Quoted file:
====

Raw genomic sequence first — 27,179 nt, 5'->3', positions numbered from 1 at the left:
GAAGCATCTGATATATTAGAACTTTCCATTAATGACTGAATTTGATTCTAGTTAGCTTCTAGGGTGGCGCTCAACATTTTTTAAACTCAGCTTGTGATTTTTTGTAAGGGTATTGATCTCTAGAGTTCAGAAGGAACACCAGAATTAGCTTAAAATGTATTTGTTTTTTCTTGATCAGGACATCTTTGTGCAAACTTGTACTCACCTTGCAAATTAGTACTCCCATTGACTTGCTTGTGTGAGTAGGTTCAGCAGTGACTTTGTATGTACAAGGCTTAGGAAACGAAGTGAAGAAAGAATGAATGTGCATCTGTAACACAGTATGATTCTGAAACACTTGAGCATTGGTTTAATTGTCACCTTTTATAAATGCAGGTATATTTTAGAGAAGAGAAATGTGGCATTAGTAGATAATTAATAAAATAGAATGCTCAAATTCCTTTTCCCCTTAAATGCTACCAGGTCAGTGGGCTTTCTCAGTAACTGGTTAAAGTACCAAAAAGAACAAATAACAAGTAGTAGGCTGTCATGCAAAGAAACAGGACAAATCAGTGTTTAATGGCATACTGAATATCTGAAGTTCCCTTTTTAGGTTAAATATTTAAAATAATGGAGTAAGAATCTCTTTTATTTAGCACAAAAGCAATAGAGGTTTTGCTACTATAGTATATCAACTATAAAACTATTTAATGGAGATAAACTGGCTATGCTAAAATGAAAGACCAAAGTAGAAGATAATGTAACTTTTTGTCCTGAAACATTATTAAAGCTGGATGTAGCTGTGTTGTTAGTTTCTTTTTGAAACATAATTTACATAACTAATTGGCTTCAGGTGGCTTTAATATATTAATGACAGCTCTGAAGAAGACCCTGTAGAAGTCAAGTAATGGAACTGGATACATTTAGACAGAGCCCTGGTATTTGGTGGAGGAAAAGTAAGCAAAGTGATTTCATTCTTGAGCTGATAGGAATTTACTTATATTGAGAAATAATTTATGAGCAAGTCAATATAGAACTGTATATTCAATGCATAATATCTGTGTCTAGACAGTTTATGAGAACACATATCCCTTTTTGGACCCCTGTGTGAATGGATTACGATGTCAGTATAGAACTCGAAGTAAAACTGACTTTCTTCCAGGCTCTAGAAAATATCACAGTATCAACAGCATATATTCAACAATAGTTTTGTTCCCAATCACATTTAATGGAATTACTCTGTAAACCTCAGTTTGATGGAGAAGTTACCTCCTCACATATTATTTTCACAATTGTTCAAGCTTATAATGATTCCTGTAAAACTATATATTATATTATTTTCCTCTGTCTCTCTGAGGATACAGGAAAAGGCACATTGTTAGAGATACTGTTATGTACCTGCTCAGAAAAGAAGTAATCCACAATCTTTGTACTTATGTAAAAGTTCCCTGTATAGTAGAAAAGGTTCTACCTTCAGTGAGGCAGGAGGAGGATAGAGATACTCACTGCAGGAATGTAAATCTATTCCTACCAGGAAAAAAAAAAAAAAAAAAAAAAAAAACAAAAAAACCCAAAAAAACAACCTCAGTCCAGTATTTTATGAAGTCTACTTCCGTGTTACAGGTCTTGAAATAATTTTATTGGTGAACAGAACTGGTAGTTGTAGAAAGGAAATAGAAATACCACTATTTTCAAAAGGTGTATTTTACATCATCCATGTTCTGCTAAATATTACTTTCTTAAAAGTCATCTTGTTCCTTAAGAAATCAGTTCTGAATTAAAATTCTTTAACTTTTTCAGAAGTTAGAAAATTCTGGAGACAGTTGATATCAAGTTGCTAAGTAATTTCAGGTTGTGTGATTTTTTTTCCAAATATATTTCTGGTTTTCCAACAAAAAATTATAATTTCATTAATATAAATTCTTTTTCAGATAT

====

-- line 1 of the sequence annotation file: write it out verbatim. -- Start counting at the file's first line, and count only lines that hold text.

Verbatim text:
Raw genomic sequence first — 27,179 nt, 5'->3', positions numbered from 1 at the left: